2. Make sure that you have the right clothing and gear. There is a saying that says, “There is no such thing as bad weather, just bad clothes.” Having the right kind of clothing for weather can make all the difference in the world of making outside play a positive experience. Because nice outside gear can often times be expensive, look for used clothes at thrift stores and consignment shops if this is a concern for you. Another way to cut down the cost is to buy gender neutral clothing so that you can pass clothing down between brothers and sisters.
  3. Find kid friendly hikes and other outdoor activities in your area. With most of us being connected to social media these days, it would be very easy to pose a question to find out the best local spots nearby. One of my favorite things to do as a family is to walk the short boardwalk loop at Jackson Frazier Wetlands. If the weather is particularly bad, this short loop does not take very long and even toddlers can walk it.
  4. Make outside time a part of the routine so it just feels normal. I have thought about setting a rule that media use does not happen that day unless my children have first been outside breathing fresh air.  Limiting media use in general can also leave more time and motivation to get outside.
  5. Let your children participate in gardening. My kids love spending time in the garden and take so much pride when they have actually helped to plant and nourish the food that then nourishes our bodies. And as an extra bonus, my children are more likely to eat food from our garden than they are store bought food.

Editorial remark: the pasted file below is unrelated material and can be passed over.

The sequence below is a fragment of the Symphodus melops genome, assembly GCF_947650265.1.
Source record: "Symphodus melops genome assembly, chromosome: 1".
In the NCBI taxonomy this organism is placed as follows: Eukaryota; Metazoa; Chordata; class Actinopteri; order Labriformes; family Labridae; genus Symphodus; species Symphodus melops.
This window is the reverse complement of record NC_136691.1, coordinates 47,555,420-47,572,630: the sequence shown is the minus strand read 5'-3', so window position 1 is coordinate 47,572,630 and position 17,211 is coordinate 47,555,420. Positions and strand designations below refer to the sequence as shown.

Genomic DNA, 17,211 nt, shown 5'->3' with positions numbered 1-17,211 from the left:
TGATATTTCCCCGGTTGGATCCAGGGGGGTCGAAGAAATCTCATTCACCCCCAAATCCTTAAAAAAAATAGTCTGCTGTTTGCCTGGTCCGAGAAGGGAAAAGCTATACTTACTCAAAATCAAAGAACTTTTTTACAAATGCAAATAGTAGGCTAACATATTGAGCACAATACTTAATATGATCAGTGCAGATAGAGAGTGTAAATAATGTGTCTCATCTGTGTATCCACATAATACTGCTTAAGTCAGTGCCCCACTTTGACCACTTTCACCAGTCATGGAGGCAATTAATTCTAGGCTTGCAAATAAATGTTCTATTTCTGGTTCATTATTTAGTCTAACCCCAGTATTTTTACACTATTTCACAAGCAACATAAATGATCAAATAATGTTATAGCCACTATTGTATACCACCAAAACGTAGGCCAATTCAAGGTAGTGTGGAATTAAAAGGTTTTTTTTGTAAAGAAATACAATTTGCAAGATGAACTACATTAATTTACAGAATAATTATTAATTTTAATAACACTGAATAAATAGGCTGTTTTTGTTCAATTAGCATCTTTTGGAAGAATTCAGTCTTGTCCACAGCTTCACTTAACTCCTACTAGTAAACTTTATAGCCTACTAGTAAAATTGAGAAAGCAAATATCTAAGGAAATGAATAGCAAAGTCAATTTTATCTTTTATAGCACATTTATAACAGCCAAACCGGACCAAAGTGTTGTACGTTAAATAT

6. Enjoy outdoor activities with other friends and family. I have found that my children are far less likely to whine or complain about going outside in the cold when they have other kids to run around with.
  7. Listen to your children and follow their leads on what they like to do outside. Children are going to feel more excited about spending time outside if they have input on what the activity is. Some children might enjoy the challenge of geocaching or having a bird guide with them while they walk so they can identify the wildlife around them.
  8. Slow down. Sometimes during the school year it can be hard to even find the time to get our kids outside when we are running children around from one activity to another. Make sure that no matter what activities your child does, they still have some time left for free play and spending time in nature.
  9. If you live in the Willamette Valley, make sure to attend “Get Outdoors Day” each year. We went as a family for the first time this year, and my children were so happy exploring and participating in all of the activities for hours

    Miriam kicking back and enjoying herself at "Get Outdoors Day".

    Miriam kicking back and enjoying herself at “Get Outdoors Day”.

Some of my best family memories from my own childhood and with my own family have been enjoying nature together. We would love to hear what you love to do with your families outdoors and how you make exploring nature a priority!